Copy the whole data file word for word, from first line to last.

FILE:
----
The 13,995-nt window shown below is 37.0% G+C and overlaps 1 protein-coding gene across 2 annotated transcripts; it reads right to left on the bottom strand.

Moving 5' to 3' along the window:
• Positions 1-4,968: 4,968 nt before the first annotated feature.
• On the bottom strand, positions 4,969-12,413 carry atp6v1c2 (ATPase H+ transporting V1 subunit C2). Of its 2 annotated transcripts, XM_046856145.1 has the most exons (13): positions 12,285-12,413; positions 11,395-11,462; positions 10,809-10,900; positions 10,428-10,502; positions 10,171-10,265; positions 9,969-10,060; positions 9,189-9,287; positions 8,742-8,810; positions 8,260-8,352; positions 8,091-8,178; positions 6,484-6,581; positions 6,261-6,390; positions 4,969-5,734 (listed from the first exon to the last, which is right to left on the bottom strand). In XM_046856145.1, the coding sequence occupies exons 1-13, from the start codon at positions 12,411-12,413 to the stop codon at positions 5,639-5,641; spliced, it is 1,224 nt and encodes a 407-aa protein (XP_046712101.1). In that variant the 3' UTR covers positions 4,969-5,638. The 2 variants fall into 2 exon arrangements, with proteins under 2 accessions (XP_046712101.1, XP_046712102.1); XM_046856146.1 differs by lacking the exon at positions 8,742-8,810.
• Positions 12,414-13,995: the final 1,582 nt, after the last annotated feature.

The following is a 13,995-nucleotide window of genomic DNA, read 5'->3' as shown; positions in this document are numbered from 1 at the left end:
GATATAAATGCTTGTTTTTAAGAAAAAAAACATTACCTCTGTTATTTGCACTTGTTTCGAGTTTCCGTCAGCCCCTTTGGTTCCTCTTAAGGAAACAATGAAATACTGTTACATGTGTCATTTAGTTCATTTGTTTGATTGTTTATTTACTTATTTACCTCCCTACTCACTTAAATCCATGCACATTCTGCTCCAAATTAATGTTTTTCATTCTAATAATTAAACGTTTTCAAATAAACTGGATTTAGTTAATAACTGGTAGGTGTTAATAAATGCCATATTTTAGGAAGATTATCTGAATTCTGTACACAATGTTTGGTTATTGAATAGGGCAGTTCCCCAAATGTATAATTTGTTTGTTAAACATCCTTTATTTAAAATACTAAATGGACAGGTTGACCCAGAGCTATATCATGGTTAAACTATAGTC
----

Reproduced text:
The 13,995-nt window shown below is 37.0% G+C and overlaps 1 protein-coding gene across 2 annotated transcripts; it reads right to left on the bottom strand.

Moving 5' to 3' along the window:
• Positions 1-4,968: 4,968 nt before the first annotated feature.
• On the bottom strand, positions 4,969-12,413 carry atp6v1c2 (ATPase H+ transporting V1 subunit C2). Of its 2 annotated transcripts, XM_046856145.1 has the most exons (13): positions 12,285-12,413; positions 11,395-11,462; positions 10,809-10,900; positions 10,428-10,502; positions 10,171-10,265; positions 9,969-10,060; positions 9,189-9,287; positions 8,742-8,810; positions 8,260-8,352; positions 8,091-8,178; positions 6,484-6,581; positions 6,261-6,390; positions 4,969-5,734 (listed from the first exon to the last, which is right to left on the bottom strand). In XM_046856145.1, the coding sequence occupies exons 1-13, from the start codon at positions 12,411-12,413 to the stop codon at positions 5,639-5,641; spliced, it is 1,224 nt and encodes a 407-aa protein (XP_046712101.1). In that variant the 3' UTR covers positions 4,969-5,638. The 2 variants fall into 2 exon arrangements, with proteins under 2 accessions (XP_046712101.1, XP_046712102.1); XM_046856146.1 differs by lacking the exon at positions 8,742-8,810.
• Positions 12,414-13,995: the final 1,582 nt, after the last annotated feature.

The following is a 13,995-nucleotide window of genomic DNA, read 5'->3' as shown; positions in this document are numbered from 1 at the left end:
GATATAAATGCTTGTTTTTAAGAAAAAAAACATTACCTCTGTTATTTGCACTTGTTTCGAGTTTCCGTCAGCCCCTTTGGTTCCTCTTAAGGAAACAATGAAATACTGTTACATGTGTCATTTAGTTCATTTGTTTGATTGTTTATTTACTTATTTACCTCCCTACTCACTTAAATCCATGCACATTCTGCTCCAAATTAATGTTTTTCATTCTAATAATTAAACGTTTTCAAATAAACTGGATTTAGTTAATAACTGGTAGGTGTTAATAAATGCCATATTTTAGGAAGATTATCTGAATTCTGTACACAATGTTTGGTTATTGAATAGGGCAGTTCCCCAAATGTATAATTTGTTTGTTAAACATCCTTTATTTAAAATACTAAATGGACAGGTTGACCCAGAGCTATATCATGGTTAAACTATAGTC